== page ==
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I tried to do it. I did. I went out to the pool early and stood on the deck in the cold, holding my phone above my head, searching for just the right angle to frame the backdrop and myself and look good doing it. I even contemplated asking another swimmer to take multiple pictures of me, posing like I was casually adjusting my goggles getting ready to swim, so I could pick out the best shot. I wanted one perfect #mondaymotivation inspirational photo to post on Instagram.
Instead, I just weirded out the lifeguard.
It turns out my actual training doesn’t look anything like the inspirational training photos you see on Facebook and Instagram. And I’m going to guess most people’s don’t really look like that either—even the people who are posting well-lit, color-corrected, professional photos perfectly capturing them running mid- stride along beautiful seaside trails. It’s as if they’ve never run anywhere un-picturesque or had a moment where both feet touch the ground.
If we all posted photos that really showed the reality of training, it’d be a lot more boring loops jogged around the neighborhood. It’d be a lot more sweaty, ugly, red-faced messes. It’d be a lot less social-media filtered.
I get it, nobody wants to look at hundreds of boring pictures of everyone slogging it out on the trainer all winter. Instead, we want to imagine we could be as good as the best photo we see in our timeline. I know we need a little aspirational #inspo, but ultimately we’re hurting ourselves when that’s all we see. Eventually, we start to believe the lie of perfect training.
There is study after study about how social media distorts our perception of reality. Even when we logically know all of our friends on Facebook are only sharing the best versions of themselves, emotionally, we forget. Seeing so many perfect photos and updates about amazing training and epic workouts makes us feel like everyone else is doing better than we are. Even though we know that’s not true, it messes with our heads. And then it leaves us less prepared for the ugly reality of when training (or life) gets ugly.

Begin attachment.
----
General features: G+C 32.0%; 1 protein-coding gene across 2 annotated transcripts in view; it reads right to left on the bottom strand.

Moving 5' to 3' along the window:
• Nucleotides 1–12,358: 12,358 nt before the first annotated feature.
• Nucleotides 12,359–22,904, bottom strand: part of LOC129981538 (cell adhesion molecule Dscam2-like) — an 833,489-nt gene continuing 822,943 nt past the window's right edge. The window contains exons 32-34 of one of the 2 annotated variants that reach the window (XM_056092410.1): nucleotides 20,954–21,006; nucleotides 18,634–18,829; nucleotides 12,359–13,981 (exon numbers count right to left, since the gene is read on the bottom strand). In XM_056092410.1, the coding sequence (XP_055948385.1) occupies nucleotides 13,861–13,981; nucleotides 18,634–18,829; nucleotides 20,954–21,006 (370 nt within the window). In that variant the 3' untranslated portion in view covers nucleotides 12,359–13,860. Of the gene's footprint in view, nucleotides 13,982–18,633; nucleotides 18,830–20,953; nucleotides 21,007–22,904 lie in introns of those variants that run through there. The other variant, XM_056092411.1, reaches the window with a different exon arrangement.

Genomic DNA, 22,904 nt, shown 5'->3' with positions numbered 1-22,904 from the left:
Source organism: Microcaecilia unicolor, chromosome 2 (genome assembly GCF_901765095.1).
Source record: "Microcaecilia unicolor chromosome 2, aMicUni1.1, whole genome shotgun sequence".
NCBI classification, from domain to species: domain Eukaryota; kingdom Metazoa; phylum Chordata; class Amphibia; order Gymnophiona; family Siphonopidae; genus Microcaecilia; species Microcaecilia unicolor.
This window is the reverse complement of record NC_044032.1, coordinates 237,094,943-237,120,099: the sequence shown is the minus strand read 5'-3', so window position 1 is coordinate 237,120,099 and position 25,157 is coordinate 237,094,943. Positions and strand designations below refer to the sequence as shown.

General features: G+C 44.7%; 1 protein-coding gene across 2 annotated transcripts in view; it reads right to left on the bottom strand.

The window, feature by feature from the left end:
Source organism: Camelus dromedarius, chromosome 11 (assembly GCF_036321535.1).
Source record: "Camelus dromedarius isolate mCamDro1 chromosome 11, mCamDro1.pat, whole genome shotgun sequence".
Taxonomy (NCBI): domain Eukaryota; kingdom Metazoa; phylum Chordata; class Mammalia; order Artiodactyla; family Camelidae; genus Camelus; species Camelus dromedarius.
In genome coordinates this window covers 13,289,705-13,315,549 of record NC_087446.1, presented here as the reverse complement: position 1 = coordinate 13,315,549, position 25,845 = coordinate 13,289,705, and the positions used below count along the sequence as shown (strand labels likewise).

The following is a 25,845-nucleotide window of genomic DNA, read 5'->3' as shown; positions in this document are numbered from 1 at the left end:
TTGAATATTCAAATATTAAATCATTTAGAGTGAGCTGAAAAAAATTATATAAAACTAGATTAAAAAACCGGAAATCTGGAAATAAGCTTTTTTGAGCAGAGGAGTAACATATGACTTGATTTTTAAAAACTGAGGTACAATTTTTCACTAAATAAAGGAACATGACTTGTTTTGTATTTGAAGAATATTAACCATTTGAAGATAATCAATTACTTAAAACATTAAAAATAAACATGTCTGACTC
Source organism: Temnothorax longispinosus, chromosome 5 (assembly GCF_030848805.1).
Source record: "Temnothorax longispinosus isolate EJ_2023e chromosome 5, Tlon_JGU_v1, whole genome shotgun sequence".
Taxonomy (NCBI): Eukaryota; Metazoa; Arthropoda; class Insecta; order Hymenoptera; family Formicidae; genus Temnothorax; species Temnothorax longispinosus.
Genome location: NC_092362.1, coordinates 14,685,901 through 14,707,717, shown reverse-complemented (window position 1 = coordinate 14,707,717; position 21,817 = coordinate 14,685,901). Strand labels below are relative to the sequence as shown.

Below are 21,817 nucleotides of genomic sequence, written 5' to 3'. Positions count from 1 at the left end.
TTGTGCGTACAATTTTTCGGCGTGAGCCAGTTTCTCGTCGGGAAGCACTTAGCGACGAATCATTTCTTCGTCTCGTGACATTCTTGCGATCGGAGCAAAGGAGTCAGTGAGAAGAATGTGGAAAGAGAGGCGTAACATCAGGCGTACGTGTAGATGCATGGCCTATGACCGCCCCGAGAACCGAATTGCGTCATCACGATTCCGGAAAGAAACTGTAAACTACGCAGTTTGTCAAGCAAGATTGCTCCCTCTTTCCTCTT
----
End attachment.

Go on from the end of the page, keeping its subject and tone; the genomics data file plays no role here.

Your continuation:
I asked a couple “influencer” friends how they always have such stunning pictures of themselves training, as if they bring a photographer or a drone along for their rides and runs. It turns out they often actually do have a semi-pro photographer friend take bursts of photos, so they can later pick the best ones. Or, they set up their phone and run back and forth in front of it until they get just the right shot. There’s nothing wrong with doing that; it sounds like a completely normal photo shoot. But it also doesn’t sound like any actual real workout I’ve ever done.
The internet can be an amazing tool for sharing. It has helped break down barriers around the world and give us a better understanding of people we’d never know otherwise. So let’s put down the phone—or enact a five-second rule per training session to grab a quick, honest shot—and share what we’re really going through: boring, ugly, not-perfect training